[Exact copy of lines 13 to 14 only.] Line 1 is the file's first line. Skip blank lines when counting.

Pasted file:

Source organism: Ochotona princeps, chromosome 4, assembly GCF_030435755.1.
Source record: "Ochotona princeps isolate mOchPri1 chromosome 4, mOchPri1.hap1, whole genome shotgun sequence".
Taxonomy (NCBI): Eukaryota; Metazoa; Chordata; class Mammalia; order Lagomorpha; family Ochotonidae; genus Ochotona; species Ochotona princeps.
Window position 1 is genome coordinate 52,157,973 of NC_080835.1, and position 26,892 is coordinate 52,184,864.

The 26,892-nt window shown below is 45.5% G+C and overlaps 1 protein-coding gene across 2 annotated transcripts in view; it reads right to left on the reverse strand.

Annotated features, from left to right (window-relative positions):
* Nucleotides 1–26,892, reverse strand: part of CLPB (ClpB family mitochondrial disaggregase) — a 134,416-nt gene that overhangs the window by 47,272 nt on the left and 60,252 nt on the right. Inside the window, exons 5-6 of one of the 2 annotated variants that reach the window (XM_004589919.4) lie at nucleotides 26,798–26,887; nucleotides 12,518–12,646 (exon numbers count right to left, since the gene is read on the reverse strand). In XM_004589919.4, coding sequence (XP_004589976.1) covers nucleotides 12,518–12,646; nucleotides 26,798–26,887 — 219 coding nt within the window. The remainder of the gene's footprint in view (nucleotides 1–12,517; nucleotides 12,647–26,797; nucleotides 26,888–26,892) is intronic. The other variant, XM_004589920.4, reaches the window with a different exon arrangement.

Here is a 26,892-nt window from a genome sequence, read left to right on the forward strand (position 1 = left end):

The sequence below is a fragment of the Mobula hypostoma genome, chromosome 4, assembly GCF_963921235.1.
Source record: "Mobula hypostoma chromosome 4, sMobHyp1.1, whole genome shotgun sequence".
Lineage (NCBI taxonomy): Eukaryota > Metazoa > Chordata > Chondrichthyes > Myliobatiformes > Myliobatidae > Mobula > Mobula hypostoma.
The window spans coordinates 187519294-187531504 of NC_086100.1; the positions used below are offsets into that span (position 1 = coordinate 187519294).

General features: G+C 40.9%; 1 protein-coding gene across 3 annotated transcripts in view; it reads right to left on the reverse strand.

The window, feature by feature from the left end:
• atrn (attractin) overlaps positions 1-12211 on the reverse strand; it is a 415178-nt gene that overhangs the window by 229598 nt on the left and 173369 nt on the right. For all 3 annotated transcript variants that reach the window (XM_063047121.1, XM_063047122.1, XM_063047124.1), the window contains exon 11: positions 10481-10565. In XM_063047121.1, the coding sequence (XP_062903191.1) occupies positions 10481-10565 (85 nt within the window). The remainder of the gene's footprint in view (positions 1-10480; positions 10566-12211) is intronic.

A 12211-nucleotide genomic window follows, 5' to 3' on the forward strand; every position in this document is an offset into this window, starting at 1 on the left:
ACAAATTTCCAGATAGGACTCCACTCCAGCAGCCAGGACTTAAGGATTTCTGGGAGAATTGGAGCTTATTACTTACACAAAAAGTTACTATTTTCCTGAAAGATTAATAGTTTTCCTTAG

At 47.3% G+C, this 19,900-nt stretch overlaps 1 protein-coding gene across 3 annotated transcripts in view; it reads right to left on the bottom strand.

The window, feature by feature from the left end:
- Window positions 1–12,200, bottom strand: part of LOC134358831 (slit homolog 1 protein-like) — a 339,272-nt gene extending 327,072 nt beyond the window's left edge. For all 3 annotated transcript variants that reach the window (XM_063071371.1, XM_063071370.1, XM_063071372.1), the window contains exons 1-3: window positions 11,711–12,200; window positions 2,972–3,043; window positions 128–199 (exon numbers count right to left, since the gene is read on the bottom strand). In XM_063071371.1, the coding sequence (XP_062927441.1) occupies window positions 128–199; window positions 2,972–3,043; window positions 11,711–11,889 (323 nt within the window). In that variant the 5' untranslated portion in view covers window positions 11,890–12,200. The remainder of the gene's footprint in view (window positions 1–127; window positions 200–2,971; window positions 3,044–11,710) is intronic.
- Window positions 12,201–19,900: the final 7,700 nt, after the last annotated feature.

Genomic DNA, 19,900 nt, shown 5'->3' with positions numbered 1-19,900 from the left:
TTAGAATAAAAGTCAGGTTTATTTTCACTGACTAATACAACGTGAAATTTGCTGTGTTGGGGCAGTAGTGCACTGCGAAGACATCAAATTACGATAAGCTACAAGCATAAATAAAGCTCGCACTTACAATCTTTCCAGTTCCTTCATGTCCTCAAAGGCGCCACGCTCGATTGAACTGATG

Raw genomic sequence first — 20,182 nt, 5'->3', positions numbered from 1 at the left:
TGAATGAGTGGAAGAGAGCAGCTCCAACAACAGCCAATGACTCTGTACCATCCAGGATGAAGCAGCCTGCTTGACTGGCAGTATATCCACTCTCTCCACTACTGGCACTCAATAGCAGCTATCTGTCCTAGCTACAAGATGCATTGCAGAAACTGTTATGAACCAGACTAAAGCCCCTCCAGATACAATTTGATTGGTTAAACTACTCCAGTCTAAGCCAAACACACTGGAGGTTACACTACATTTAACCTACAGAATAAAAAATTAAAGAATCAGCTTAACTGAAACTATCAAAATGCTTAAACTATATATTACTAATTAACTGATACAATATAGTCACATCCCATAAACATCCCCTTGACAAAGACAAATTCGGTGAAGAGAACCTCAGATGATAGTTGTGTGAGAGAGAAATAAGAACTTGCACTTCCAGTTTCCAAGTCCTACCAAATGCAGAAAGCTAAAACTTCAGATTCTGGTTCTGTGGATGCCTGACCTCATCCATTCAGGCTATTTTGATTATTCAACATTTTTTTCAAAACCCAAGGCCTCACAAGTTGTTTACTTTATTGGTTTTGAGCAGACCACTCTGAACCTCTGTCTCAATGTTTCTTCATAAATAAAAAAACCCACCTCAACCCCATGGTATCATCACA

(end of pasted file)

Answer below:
General features: G+C 40.9%; 1 protein-coding gene across 3 annotated transcripts in view; it reads right to left on the reverse strand.

The window, feature by feature from the left end: